Michelangelo’s Immortality

“Oh, man! admire and model thyself after the whale! Do thou, too, remain warm among ice. Do thou, too, live in this world without being of it. Be cool at the equator; keep thy blood fluid at the Pole. Like the great dome of St. Peter’s, and like the great whale, retain, O man! in all seasons a temperature of thine own.”

Herman Melville, Moby Dick

The soul-stirring dome of Saint Peter’s Basilica, designed by Michelangelo towards the end of his life, was his crowning achievement. He died before it was completed but only after leaving detailed instructions, which were followed to the letter. I have recently read a fascinating biography dedicated to the last years of the artist’s life. You can read an inspiring and more detailed review of the book here.

The book is dedicated to various projects Michelangelo was working on during the last years of his life. Starting with the magnificent Moses, whose “accusatory stare” accompanied the artist in his private quarters. The two virtually lived together. According to a legend, Michelangelo once demanded from the sculpture, “Why don’t you speak?” Why Moses seems like such a irresistible force of nature can be perhaps explained by a quote from the book, which describes how Michelangelo chose the marble for this project:

“As he looked at the scarred mountain face, he was inspired to carve a colossus, using the entire mountain as his raw material.”

Apparently, Sigmund Freud was mesmerized by the statue, which he called “inscrutable.” He quotes an art critic, who muses over the reason why this rendition of Moses has the head of Pan. According to Freud, Moses here restrains himself from leaping to his feet and smashing the tablets of the Ten Commandments on the ground. It has been explained that the horns were probably a result of an incorrect translation of the Exodus, which described Moses as coming down from the Sinai with two “rays” on his forehead. The Jewish words for rays and horns are apparently very similar. Still, what Freud described as “a violent gust of passion” depicted in the sculpture harmonizes well with the horns of a wild pagan deity featured on the prophet’s head. The hand touching the beard is, according to Wallace, “one of those unconscious gestures that one sees repeatedly in Michelangelo’s art, subconscious thought animating unconscious, nervous movement.”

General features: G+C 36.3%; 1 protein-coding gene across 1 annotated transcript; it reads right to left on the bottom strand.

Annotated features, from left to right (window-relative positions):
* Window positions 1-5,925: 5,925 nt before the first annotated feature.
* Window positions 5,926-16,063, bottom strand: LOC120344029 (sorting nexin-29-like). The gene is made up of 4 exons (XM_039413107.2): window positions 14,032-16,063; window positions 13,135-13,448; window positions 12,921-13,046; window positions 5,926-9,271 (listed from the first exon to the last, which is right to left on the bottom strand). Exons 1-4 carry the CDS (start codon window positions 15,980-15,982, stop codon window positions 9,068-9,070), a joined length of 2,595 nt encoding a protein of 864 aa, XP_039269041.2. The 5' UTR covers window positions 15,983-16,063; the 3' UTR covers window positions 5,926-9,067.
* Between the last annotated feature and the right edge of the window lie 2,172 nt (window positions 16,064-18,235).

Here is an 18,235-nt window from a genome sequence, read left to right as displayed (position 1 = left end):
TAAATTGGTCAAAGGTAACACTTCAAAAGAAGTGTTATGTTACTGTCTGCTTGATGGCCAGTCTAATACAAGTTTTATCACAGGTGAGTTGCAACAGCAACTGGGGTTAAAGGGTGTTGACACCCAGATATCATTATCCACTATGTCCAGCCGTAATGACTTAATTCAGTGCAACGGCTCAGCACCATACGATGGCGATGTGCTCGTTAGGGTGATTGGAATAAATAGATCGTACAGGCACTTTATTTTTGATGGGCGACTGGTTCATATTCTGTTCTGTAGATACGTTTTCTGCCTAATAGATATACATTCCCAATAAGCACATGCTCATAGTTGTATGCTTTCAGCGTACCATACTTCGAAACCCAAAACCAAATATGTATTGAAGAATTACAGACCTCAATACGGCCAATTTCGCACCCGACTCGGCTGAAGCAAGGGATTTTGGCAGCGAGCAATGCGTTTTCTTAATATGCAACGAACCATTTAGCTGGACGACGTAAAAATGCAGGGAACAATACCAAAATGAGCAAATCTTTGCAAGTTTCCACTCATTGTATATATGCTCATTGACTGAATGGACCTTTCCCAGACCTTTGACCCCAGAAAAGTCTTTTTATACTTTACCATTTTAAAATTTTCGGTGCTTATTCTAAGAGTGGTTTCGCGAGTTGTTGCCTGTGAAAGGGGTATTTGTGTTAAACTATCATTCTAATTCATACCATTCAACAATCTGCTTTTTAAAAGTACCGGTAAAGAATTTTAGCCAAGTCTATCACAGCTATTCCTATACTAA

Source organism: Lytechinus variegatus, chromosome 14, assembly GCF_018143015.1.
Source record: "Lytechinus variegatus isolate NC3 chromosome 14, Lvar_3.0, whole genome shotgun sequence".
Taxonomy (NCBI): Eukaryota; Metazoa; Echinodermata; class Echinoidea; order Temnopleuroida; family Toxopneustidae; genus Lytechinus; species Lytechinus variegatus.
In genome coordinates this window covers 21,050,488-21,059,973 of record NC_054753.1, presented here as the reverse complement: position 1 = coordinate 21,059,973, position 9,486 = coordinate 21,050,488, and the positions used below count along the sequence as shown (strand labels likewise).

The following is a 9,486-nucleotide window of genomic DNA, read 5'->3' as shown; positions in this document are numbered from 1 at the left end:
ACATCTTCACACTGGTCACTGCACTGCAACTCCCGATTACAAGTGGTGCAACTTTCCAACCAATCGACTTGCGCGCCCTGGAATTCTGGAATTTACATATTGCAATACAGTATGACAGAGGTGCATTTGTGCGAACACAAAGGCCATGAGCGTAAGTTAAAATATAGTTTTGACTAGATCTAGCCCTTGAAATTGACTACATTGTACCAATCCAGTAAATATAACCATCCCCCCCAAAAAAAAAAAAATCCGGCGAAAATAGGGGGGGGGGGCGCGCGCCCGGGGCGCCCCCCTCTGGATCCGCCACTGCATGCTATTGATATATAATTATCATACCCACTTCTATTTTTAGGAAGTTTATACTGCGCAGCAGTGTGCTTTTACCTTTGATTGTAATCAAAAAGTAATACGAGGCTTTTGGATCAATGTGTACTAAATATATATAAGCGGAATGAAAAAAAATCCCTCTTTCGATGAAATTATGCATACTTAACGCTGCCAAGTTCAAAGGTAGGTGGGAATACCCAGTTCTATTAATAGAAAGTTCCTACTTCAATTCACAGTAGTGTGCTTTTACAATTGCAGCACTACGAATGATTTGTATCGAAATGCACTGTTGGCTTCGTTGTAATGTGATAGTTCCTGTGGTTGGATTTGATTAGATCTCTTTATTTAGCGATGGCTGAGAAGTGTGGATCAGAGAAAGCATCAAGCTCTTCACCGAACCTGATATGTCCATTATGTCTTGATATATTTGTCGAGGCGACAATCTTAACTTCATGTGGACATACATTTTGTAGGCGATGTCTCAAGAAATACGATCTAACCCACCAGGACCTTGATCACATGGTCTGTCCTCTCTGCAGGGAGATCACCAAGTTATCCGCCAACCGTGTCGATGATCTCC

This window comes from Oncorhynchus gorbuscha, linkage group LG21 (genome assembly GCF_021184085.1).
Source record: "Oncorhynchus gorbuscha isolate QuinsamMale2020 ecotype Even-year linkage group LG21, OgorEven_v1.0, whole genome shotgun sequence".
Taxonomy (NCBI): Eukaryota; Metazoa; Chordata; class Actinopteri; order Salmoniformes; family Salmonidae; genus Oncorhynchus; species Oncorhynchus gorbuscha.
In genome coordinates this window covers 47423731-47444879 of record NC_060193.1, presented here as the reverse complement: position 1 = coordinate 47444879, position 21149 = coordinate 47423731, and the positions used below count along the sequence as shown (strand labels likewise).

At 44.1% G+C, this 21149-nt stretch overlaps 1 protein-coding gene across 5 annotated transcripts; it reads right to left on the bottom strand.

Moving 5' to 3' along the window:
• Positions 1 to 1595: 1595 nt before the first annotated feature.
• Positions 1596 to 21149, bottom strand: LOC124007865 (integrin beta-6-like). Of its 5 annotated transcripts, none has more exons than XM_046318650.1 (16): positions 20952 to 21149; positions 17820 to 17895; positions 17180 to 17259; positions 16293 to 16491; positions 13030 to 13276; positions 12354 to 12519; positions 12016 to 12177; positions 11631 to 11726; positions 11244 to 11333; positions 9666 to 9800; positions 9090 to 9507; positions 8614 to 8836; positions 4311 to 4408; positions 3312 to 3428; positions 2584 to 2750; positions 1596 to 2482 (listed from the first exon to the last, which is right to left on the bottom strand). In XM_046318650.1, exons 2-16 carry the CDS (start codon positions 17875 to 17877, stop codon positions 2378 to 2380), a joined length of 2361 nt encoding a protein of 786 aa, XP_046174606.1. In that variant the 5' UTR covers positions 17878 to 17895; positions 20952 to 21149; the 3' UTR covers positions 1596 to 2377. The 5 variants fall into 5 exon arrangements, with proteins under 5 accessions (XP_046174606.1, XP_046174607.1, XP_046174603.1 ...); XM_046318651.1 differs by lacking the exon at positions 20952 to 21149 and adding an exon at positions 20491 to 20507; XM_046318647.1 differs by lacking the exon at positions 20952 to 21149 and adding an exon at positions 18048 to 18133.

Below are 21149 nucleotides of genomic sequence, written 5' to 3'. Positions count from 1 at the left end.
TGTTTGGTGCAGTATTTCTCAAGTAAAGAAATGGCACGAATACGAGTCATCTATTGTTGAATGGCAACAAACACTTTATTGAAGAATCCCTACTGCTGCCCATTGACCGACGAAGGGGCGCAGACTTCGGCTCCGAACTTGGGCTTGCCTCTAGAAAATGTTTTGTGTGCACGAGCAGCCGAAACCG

When Michelangelo was 72, he began working on another magnificent sculpture – the Florentine Pietà. It was never finished; when you look closer you will notice than one of Christ’s legs is missing. Nonetheless, there is so much love and poignancy in the way in which the three figures – Virgin Mary, Mary Magdalene (on the left) and Nicodemus support the body of Christ. The centrality of Mary Magdalene in Christ’s life is visible in the composition, says Wallace:

“The Magdalene kneels on the privileged right hand of her Lord and savior. She helps to sustain his dead body; his right arm and hand fall across her shoulder, and his fingers lightly brush her back.”

The artist wanted the sculpture to adorn his grave and for this very reason he was afraid to finish it. It stayed in his quarters for a larger part of the rest of his life.


Florentine Pietà

Yet it is St Peter’s Basilica and most importantly its dome which have granted Michelangelo immortality. The detailed description of the structure form one of the best passages of the book. Here are just a few: